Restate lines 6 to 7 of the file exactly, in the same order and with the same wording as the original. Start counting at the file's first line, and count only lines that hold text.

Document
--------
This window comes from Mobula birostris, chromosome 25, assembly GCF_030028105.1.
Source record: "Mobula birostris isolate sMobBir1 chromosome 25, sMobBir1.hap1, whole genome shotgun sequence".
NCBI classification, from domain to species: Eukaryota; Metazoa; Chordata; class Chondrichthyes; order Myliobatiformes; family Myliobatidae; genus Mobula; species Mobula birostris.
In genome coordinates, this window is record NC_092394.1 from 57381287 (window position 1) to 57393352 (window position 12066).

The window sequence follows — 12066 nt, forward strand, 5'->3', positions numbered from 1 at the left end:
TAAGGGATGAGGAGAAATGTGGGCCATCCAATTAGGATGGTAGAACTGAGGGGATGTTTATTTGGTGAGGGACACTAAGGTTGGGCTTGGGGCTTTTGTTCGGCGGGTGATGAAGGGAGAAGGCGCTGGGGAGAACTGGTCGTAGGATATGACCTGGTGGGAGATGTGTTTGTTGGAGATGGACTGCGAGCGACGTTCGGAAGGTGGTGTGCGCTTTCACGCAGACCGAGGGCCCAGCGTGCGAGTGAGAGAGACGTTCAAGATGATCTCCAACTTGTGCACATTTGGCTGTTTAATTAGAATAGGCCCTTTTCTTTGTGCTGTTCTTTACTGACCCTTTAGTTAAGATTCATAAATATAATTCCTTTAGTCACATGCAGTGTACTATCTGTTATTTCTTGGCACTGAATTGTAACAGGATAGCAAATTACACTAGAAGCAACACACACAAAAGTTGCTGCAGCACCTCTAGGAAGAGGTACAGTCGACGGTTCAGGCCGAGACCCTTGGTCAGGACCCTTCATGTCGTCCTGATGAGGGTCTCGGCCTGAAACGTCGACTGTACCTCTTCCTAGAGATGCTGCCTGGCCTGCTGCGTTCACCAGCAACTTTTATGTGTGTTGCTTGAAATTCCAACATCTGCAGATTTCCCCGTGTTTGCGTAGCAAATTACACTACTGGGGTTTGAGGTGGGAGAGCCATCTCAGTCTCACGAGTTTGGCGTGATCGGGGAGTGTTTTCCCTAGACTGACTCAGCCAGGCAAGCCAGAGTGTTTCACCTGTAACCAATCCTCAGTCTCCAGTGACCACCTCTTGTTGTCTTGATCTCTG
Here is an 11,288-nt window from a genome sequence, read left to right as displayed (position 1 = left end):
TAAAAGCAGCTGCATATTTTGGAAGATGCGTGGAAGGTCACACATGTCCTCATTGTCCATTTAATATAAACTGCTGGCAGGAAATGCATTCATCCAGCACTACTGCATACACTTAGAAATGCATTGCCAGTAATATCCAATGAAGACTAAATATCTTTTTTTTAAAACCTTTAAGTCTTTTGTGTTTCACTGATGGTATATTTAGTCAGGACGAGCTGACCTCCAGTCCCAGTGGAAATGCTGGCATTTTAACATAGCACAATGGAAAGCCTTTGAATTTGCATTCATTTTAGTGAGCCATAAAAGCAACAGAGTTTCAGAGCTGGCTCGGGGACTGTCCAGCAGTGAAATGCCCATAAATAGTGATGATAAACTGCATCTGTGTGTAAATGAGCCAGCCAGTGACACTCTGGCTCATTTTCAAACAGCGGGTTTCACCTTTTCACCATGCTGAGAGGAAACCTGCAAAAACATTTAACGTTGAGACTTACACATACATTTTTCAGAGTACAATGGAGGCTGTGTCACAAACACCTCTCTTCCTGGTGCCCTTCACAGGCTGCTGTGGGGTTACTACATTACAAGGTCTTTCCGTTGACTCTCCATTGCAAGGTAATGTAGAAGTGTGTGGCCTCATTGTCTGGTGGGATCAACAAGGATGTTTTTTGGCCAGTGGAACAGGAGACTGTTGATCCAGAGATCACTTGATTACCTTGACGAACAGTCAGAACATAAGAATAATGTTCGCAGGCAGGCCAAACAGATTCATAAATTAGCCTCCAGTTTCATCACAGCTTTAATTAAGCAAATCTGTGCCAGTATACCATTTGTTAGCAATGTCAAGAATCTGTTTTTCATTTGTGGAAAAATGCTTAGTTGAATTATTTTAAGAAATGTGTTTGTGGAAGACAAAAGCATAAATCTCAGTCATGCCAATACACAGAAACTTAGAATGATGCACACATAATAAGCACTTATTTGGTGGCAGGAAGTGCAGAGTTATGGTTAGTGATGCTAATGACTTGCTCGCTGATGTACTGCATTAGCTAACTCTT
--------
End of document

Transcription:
TAAGGGATGAGGAGAAATGTGGGCCATCCAATTAGGATGGTAGAACTGAGGGGATGTTTATTTGGTGAGGGACACTAAGGTTGGGCTTGGGGCTTTTGTTCGGCGGGTGATGAAGGGAGAAGGCGCTGGGGAGAACTGGTCGTAGGATATGACCTGGTGGGAGATGTGTTTGTTGGAGATGGACTGCGAGCGACGTTCGGAAGGTGGTGTGCGCTTTCACGCAGACCGAGGGCCCAGCGTGCGAGTGAGAGAGACGTTCAAGATGATCTCCAACTTGTGCACATTTGGCTGTTTAATTAGAATAGGCCCTTTTCTTTGTGCTGTTCTTTACTGACCCTTTAGTTAAGATTCATAAATATAATTCCTTTAGTCACATGCAGTGTACTATCTGTTATTTCTTGGCACTGAATTGTAACAGGATAGCAAATTACACTAGAAGCAACACACACAAAAGTTGCTGCAGCACCTCTAGGAAGAGGTACAGTCGACGGTTCAGGCCGAGACCCTTGGTCAGGACCCTTCATGTCGTCCTGATGAGGGTCTCGGCCTGAAACGTCGACTGTACCTCTTCCTAGAGATGCTGCCTGGCCTGCTGCGTTCACCAGCAACTTTTATGTGTGTTGCTTGAAATTCCAACATCTGCAGATTTCCCCGTGTTTGCGTAGCAAATTACACTACTGGGGTTTGAGGTGGGAGAGCCATCTCAGTCTCACGAGTTTGGCGTGATCGGGGAGTGTTTTCCCTAGACTGACTCAGCCAGGCAAGCCAGAGTGTTTCACCTGTAACCAATCCTCAGTCTCCAGTGACCACCTCTTGTTGTCTTGATCTCTG
Here is an 11,288-nt window from a genome sequence, read left to right as displayed (position 1 = left end):